Leave a comment:


  • bjl584
    replied
    I would hold off on the house purchase. You don't have enough saved for a downpayment.

    The easiest way to get out of this may be to find an apartment outside of the city and commute a longer distance until you can save up the necessary amount to buy a house. I'm assuming apartments get cheaper the farther away you get from the city. That is the case here in Pittsburgh. If you are willing to drive 30 minutes into town everyday, then you can save several hundred dollars a month in rent.

    Leave a comment:


  • SocraticMethod
    started a topic Just can't figure it out alone

    Just can't figure it out alone

    Hello everyone. I've arrived at this forum after stumbling along in my quest of being working towards debt freedom. I'm no where close but I'm determined and I just can't think of which way I should go.

    So my current situation:
    Student Loans: 39k @ 7% (monthly payment of 285)
    45k @ 6.3% (monthly payment of 320)
    Current Rent: $500 (Renting with room mate - total rent is 1k)
    Utilities + Misc: $350 max (this is a worst case scenario and includes gas, electric, cell phone, and cable service)
    Car Payment: Paid off
    Annual Income: grossed 72k in 2011 (may go up or down by 2-3k per year)
    401k: ~25k
    Liquid Money: ~11k savings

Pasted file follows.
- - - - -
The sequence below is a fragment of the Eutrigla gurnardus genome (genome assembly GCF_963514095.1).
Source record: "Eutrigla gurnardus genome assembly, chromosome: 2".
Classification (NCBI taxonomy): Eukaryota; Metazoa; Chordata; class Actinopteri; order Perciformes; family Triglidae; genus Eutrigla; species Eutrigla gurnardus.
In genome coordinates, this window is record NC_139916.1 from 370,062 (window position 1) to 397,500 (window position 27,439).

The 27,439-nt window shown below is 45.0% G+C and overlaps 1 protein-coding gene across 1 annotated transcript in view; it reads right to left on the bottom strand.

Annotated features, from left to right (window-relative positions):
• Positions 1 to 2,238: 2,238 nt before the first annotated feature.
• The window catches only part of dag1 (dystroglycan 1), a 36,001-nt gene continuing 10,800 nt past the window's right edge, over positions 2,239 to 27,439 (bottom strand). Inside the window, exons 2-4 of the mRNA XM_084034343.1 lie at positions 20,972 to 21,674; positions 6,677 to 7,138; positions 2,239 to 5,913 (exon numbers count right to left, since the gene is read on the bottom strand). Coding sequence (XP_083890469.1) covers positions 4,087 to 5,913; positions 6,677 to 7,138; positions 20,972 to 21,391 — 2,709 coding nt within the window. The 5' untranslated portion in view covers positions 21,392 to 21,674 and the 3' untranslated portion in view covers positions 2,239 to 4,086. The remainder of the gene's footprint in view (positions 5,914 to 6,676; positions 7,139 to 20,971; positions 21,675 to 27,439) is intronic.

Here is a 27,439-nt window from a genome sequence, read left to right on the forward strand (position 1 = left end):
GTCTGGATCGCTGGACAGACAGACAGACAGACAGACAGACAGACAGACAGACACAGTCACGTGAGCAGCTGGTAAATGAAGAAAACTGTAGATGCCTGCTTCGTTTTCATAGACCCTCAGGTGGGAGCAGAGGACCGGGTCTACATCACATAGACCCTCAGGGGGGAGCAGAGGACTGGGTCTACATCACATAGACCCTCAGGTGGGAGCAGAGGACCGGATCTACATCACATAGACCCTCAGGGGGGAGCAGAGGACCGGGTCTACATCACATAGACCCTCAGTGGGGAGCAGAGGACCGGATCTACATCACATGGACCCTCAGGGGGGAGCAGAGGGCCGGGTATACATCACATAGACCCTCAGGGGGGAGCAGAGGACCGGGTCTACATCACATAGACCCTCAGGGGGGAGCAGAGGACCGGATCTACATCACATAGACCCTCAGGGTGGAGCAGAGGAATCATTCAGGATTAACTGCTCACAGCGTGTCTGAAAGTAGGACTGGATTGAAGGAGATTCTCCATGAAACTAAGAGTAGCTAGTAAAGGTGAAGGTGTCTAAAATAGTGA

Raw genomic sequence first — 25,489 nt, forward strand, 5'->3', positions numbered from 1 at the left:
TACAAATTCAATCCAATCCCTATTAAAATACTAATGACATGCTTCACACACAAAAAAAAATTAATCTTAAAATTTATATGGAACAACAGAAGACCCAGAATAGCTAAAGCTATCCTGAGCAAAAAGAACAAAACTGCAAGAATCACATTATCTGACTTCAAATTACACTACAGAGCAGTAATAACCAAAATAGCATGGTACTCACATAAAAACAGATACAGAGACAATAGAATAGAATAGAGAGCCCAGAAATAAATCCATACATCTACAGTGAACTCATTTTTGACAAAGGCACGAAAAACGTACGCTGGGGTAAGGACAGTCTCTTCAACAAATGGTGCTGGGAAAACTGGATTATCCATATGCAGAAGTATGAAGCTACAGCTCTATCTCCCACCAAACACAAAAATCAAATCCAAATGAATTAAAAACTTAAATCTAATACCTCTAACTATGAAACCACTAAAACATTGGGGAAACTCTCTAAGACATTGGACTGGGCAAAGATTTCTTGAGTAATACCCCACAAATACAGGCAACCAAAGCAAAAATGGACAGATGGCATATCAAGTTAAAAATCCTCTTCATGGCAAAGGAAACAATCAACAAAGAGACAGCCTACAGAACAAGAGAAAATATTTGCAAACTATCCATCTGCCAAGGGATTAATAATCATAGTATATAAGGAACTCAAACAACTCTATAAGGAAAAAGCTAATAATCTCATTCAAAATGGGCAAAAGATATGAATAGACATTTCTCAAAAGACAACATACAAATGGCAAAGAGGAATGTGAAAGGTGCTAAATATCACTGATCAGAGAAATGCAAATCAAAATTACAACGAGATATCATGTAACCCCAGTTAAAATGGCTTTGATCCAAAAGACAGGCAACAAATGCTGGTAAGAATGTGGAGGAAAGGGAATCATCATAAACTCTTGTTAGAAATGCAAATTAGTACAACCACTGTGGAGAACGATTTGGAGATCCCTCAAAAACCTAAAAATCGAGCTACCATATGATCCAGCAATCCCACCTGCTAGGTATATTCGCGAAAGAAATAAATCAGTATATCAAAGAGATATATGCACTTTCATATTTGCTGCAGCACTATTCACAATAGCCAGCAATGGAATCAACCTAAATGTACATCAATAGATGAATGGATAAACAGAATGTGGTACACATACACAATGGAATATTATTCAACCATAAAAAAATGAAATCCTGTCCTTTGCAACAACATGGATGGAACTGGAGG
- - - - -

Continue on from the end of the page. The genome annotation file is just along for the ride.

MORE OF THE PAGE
So, my current living situation is due to change in the near future. That is to say that my room mate recently graduated and may be moving out soon. Anticipating this possible change I have taken steps to qualify for a NACA Mortgage (currently 3.8% interest rate).

    I want to start a serious debt snowball on my student loans however, the cost to rent in Atlanta is causing me troubles. It has now become a question of whether I should rent or buy a home? An apartment will cost me more than $500 unless I find a 3+ person setup which is less than desirable. This is made all the more unappealing when you consider that I could buy a 50,000 dollar starter home, pay down the interest rate and have more available money to funnel towards SL debt in the long run.

    So I guess I'm trying to figure out if I should use what funds I have in the pursuit of home ownership or just start slaughtering the SL debt. I've been paying extra on the 7% interest loan, but it has been a fine balance of frugal living to eek out savings and pay extra on the loans. I'm determined to get out of debt, but I just don't know what to do right now. Do I buy a home or make other arrangements?